I’ve lived in Malta 15 years and have had my bouts of ‘island fever‘. But it’s only in the past year and a bit that I’ve found a way to survive despite the islands’ restrictive space – and surprise myself by seeing Malta in a different light. All thanks to sailing.
It’s obvious really that if you don’t have space on land, you should take to the sea. A UK friend of mine living here said that one of the first things she wanted to do on arriving in Malta was to learn to sail. After all, water sports are what this place lends itself to; so play to its strengths, give up hoping that acres of peaceful countryside will materialise here, and start looking to the horizon instead.
Anyway, you can’t miss the sport in Malta, even in urban areas. You’re bound, at the very least, to drive past spanking new yachts, gleaming in the various marinas – Birgu, Msida and Portomaso. But for the most part of my landlubber life here in Malta, sailing seemed something of an elite sport requiring a good deal of cash to get in to; the super-yachts seemed a bit off-putting to a wannabe novice sailor.
But how wrong I was, and how I wished I’d made the effort earlier to learn to sail. Because sailing has given me a breath of air, time away from the frenetic, hectic madding crowd on land, and also shown me vistas of the islands I’d never have seen.
If like me, you’ve been here a while and not taken to the seas, here are the steps to find out if sailing is something that might grab you and give you a new perspective on life in Malta:
If you don’t conveniently have a friend with a boat and the patience to have a green crew member on board, then sign up for some sailing lessons. Perhaps do this anyway as it is a good way to get a grounding, both theoretical and practical, in the sport. I did a four-afternoons’ course last summer with Vikings Sailing Club, based at Haywharf, Marsamxetto Harbour, just below the Excelsior Hotel and the Public Library in Floriana. Vikings is a non-profit organisation developed to promote sailing to a wider public.
It usually runs two or three adults’ courses and a couple of junior courses (for kids generally aged 10 years +) each summer. Fees are very reasonable, and you get a lot of hands-on time on the water as well as some serious theory in the club house before each session out sailing. The club uses Lasers, and an instructor accompanies you (four people per boat). There are other clubs around, in St Paul’s Bay for instance, and most coastal five-star hotels offer dinghy hire and lessons, but usually just Easter-October.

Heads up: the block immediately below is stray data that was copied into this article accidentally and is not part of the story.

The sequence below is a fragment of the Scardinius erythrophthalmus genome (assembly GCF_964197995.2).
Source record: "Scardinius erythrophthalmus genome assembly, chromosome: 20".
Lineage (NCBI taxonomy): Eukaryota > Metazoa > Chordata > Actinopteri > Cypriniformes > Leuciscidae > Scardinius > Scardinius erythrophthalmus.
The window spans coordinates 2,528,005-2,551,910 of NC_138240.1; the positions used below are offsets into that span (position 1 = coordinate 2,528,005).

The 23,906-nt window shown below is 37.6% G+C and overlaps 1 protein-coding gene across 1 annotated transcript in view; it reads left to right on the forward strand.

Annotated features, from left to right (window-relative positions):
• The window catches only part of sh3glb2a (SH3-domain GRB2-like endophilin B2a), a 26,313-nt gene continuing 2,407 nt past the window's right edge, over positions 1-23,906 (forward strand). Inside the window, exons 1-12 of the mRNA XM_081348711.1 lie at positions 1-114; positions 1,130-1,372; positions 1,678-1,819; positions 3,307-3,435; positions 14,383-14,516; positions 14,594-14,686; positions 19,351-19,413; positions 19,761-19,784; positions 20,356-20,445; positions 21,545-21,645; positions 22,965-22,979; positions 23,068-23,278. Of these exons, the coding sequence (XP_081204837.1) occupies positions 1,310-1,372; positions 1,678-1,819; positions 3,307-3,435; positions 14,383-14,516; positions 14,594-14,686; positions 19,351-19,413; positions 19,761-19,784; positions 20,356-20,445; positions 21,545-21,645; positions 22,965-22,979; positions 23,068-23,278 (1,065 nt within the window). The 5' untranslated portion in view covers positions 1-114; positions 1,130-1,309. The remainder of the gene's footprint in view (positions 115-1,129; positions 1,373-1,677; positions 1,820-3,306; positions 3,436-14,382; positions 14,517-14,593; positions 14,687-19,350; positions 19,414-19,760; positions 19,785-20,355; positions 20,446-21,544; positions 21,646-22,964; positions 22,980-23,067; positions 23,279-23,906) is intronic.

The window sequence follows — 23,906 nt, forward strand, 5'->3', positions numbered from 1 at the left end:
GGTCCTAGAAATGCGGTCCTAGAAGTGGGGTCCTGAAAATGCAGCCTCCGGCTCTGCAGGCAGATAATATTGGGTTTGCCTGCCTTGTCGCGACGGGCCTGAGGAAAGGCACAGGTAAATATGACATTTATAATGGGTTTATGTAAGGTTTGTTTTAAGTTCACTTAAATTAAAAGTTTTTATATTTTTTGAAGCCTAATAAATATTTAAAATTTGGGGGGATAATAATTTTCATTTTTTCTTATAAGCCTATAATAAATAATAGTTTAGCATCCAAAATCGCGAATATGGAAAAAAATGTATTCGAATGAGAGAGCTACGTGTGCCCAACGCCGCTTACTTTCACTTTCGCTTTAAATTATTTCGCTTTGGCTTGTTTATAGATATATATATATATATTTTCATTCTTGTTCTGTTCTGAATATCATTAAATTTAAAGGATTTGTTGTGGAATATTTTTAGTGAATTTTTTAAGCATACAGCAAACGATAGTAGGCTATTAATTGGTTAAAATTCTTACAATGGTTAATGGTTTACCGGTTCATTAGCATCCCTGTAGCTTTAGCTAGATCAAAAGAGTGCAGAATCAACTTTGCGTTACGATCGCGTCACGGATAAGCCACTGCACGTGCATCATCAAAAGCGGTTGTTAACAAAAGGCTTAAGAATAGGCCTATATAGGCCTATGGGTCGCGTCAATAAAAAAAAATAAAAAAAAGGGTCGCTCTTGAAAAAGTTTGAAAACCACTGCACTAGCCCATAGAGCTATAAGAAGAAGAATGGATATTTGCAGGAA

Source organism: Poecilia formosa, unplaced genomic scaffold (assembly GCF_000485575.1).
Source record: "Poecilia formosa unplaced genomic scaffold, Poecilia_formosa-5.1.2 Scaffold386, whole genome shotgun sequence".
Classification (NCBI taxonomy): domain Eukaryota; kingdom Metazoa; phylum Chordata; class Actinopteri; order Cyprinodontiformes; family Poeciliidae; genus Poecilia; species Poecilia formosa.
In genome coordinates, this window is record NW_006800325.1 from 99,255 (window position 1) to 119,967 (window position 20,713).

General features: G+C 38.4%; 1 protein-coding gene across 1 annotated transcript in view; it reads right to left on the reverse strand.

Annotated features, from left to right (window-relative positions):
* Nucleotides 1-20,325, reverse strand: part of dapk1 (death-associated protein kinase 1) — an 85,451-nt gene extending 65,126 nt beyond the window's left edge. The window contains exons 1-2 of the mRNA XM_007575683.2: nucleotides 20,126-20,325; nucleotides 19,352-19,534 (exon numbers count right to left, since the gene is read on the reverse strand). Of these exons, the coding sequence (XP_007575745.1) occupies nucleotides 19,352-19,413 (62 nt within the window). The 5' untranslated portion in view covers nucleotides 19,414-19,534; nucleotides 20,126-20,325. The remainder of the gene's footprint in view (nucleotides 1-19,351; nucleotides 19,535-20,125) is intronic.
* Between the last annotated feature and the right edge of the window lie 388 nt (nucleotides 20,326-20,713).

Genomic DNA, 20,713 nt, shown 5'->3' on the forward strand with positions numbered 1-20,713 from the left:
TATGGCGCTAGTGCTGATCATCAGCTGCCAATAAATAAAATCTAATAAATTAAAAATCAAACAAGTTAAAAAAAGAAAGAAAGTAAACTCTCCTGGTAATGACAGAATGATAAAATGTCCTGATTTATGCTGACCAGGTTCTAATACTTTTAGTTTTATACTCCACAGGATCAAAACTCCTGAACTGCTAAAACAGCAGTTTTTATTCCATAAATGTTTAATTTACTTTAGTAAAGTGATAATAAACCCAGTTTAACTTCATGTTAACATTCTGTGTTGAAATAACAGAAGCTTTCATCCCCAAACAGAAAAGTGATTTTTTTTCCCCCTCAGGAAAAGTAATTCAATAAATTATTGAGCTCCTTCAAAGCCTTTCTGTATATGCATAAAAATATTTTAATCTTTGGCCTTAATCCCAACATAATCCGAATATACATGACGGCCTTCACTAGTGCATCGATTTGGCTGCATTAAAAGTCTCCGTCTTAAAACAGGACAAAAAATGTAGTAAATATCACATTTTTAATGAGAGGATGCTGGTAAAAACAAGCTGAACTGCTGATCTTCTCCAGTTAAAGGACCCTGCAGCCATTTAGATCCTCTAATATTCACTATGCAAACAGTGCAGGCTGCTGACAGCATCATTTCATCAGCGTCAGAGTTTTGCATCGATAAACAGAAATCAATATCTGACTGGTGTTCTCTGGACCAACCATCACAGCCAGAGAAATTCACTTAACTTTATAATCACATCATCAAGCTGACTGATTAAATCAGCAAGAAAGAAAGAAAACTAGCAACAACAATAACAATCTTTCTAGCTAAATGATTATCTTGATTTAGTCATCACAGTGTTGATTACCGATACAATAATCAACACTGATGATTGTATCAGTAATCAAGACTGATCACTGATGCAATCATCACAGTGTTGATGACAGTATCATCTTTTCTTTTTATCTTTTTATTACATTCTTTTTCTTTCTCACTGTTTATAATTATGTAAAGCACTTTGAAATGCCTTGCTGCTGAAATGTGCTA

Just note that kids’ courses vary in approach. Some offer courses for children aged 7+, and without an instructor really close at hand in the boat with them. This is fine for some kids, but not for others and can put the less confident children off the sport right at the outset.
Adults would be wise to ask around for their ideal course too. Always check out the credentials of instructors, and ask for detailed information on the course’s approach.
Sailing courses are mostly summer affairs, but sailing in Malta is pretty much an all-year-round sport, as winter weeks can be just as ideal for novice and fair-weather sailors. You’ll need minimal investment in some outer garb.
What a novice gets out of sailing
It can seem a tough sport to master, and to be a real pro, it is. But the beauty of joining a club is to enjoy sailing without a huge investment in gear; you can get what you want out of sailing when you want, and on your own terms.
You can learn to sail with the aim of pro status, or, like me, to just enjoy some ‘me-time’ away from chores, work, commitments, and have the chance to get some real fresh air and space around you. When you’re concentrating at the helm, you don’t have time to think about emails or clients!
Sure, it’s going to take me a bit more time to feel that sailing is second nature, like driving a car, but I also know that sailing is something that will never be routine. No two sessions out are the same – there are so many variables (wind, current, swell, my mindset and so on, even without a tide in the Med to think about).
The principles that apply to learning to sail a Laser, or Topper Topaz size boat, are the same as apply to larger craft, and there are thrills and adrenalin rushes to be had at every stage in the learning curve.
See Malta differently
One of the most startling side benefits of sailing is to see the islands differently. For the first time in 15 years, bar one catamaran trip to Sicily, I’ve seen Valletta’s bastions as they are meant to be seen – from the sea. There are inlets, nooks, crannies, forts and fortifications (WWII pill boxes as well) that you’d never know existed. For that alone, learning to sail has been worthwhile. From the sea, you can really appreciate what makes Malta special!
Elizabeth Ayling says
Try talking to Vikings as while they don’t have a catamaran owned by the club, they will know people who have them and can probably help on organising a course. I find Vikings a very friendly bunch of enthusiasts and always ready to help. Within the sailing community, people know people very easily, so they can point you in the right direction. I am contacting someone there to ask re your query. I’ll post again to give you more info. Thanks for the feedback on the post; always welcome. And I am sure you’ll have a great time sailing – I took to it ‘late in life’ but love it when I find the time.
Anders Kanten says
My wife and I are going there in Easter. Is there any club who could teach us to sail a catamaran there?